I’ve found it very helpful to approach watching my breath with the same attitude of attention as I adopt with a psychotherapy client. When I’m with a client I work to be completely present. What is happening right here right now? If I can be with my breath that way, then I become present to myself, to this moment, to now.
“Breathing in, I calm body and mind. Breathing out, I smile. Dwelling in the present moment I know this is the only moment.”
Thich Nhat Hanh
But sometimes I get caught up in the striving. After my meditation I’ll judge my practice: How much of the time was I present? How persistent was my monkey mind? I might conclude that ‘Today was better/worse than yesterday.’
John Kabat-Zinn defines mindfulness meditation as “the intentional cultivation of nonjudgemental moment-to-moment awareness” (1996). Just such a moment came today, in the midst of an otherwise quite ordinary Wednesday, and it made me realize that meditation isn’t about achieving something – less monkey mind or more ‘timeless calm’. It’s the practice that matters, not the result. Moment-to-moment awareness – being in the now – emerges slowly from practice. The realization that now is all there is comes like a strangers smile, unbidden and unexpected.
I’m delighted to host this post from Stephanie. We’ve been corresponding for several months and I love her writing, photography and process.
“Is art an imposition of order on chaotic Nature or is art a matter of discovering the grain of things, of uncovering the measured chaos that structures the natural world? Observation, reflection and practice show artistic process to be the latter” – Gary Snyder
I am an improvisational movement artist.
A year ago I left the life I had been living in Toronto to follow a calling of embodying the various natural biomes of North America. I bought a truck camper and for these past 12 months I have been living and dancing in remote parts of Nature exploring movement improvisation, creative process, and somatic experiences on, and with the landscape. Each biome that I have thus far explored – deciduous forest, freshwater lake, arctic tundra, swamp and grasslands – reveals something new about somatic embodiment and artistic expression.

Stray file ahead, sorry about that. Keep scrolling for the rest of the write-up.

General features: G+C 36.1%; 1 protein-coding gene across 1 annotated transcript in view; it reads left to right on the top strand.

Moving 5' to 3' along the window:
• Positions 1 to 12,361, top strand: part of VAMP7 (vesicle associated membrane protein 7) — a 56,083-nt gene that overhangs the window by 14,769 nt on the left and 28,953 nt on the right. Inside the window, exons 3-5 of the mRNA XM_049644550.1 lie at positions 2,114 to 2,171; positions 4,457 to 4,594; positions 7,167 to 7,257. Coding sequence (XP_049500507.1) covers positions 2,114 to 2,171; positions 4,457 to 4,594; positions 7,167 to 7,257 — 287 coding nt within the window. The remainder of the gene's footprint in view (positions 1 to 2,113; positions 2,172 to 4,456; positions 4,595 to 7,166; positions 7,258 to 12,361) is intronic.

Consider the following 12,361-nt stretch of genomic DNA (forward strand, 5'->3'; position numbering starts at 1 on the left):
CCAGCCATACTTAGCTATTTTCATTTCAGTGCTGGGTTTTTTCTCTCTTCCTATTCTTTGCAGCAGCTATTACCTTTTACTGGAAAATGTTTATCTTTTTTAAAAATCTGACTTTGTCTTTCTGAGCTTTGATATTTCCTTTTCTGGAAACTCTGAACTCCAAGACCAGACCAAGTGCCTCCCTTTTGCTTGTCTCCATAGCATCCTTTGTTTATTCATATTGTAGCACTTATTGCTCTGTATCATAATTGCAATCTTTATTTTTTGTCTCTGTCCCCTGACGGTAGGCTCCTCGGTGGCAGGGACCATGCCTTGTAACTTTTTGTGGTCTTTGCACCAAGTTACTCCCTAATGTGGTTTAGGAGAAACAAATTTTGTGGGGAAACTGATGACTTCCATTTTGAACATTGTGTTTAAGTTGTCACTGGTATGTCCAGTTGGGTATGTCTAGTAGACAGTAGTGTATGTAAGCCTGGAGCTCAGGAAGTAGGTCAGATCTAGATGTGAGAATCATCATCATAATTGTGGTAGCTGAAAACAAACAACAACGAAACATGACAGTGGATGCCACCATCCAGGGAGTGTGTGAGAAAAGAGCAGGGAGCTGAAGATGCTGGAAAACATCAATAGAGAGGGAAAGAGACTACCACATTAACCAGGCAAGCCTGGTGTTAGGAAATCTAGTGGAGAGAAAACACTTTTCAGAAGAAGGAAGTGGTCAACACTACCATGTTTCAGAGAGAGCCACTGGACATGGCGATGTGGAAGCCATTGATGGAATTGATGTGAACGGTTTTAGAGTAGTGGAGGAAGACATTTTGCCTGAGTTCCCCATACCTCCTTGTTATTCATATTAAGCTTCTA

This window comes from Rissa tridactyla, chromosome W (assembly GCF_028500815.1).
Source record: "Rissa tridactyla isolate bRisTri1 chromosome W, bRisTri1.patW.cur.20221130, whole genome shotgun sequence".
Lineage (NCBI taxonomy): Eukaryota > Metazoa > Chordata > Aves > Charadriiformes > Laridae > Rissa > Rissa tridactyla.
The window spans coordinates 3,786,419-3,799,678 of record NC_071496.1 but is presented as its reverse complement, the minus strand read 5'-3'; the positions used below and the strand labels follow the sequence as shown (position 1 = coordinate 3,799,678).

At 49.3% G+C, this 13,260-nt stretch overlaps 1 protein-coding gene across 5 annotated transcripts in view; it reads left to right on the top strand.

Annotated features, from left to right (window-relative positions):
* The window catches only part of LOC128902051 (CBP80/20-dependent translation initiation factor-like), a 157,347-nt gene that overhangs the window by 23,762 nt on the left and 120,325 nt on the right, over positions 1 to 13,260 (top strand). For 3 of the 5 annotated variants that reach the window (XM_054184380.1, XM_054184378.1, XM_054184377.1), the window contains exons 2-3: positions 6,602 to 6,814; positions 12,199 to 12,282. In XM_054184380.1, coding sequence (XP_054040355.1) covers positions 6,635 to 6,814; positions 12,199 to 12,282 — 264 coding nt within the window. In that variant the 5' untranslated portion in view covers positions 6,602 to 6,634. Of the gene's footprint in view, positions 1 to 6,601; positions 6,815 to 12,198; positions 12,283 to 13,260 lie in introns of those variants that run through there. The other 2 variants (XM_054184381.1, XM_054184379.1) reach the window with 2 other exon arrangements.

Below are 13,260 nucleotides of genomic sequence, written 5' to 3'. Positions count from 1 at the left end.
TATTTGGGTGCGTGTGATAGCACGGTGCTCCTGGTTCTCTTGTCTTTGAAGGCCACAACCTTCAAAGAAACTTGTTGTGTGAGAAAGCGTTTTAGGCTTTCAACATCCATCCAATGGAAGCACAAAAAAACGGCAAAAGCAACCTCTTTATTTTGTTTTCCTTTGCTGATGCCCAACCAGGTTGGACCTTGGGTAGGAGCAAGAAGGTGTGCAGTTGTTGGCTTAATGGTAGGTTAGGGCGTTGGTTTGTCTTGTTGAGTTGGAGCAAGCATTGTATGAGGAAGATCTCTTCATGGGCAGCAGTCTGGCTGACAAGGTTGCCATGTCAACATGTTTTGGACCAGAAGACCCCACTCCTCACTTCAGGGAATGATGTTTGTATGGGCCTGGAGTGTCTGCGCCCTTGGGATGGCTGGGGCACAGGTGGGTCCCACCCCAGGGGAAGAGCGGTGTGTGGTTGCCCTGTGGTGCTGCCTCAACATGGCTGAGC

While in Nature I improvise with various elements of the landscape: water, color, mountains, sounds, rock, mud, grass, heat, roots, wind, empty space. It is a somatic approach to creativity and art.
A few things have emerged from these investigations:
Improvisation is a Somatic Experience
The body is a landscape and the landscape is a body.
For me, improvisation is about merging with the qualities of Nature, rather than the objects of Nature. It’s the flow, movement, density and textures that pass back and forth between us. Through improvisation I try to embody these qualities… her arcing, sparkling, darting, expansive qualities. And it goes the other way too. Sometimes I turn inwards, towards my somatic felt senses and notice how I feel in relation to the smells, the soil, the empty space. This leads to improvisational connections as well. To me, these inner felt senses and nature’s outwardly expressed qualities are the same. We are the same inside and out.
The land is an aware and active canvas on which to create movement art.
During improvisation, Nature animates. She comes to life in the creative moment. This happens when we are in relation, in a creative relationship. The creative choices we make during the improvisation feels like a co-emerging process. During these moments of creativity, the landscape seems to toss, unravel, support and express independently, like an improvisational partner. Landscape and I… always a duet, at least a duet.
Improvisation is a Process of Finding through Imagination
The process of improvisation with the landscape is more about finding aesthetic moments as opposed to creating them. These artistic moments, for me, seem hidden or veiled. It is something Nature and I find together. We uncover them. We wait for them to be revealed.
One of the most important ways these moments are revealed is through the imagination, between I and the landscape. By imagination I mean a creative consciousness that is beyond thinking, doing, using, or even being. Imagination is an innate capacity in all things to transcend and express meaning. This meaning, is more of a non-specific meaning, a meaning such as presence or sacredness, beauty or individuality.
Improvisation Reveals Place
“The only mythology that is valid today is the mythology of the planet – and we don’t have such a mythology… Myths must be kept alive. The people who can keep them alive are artists. The function of the artist is the mythologizing of the environment and the world.” Joseph Campbell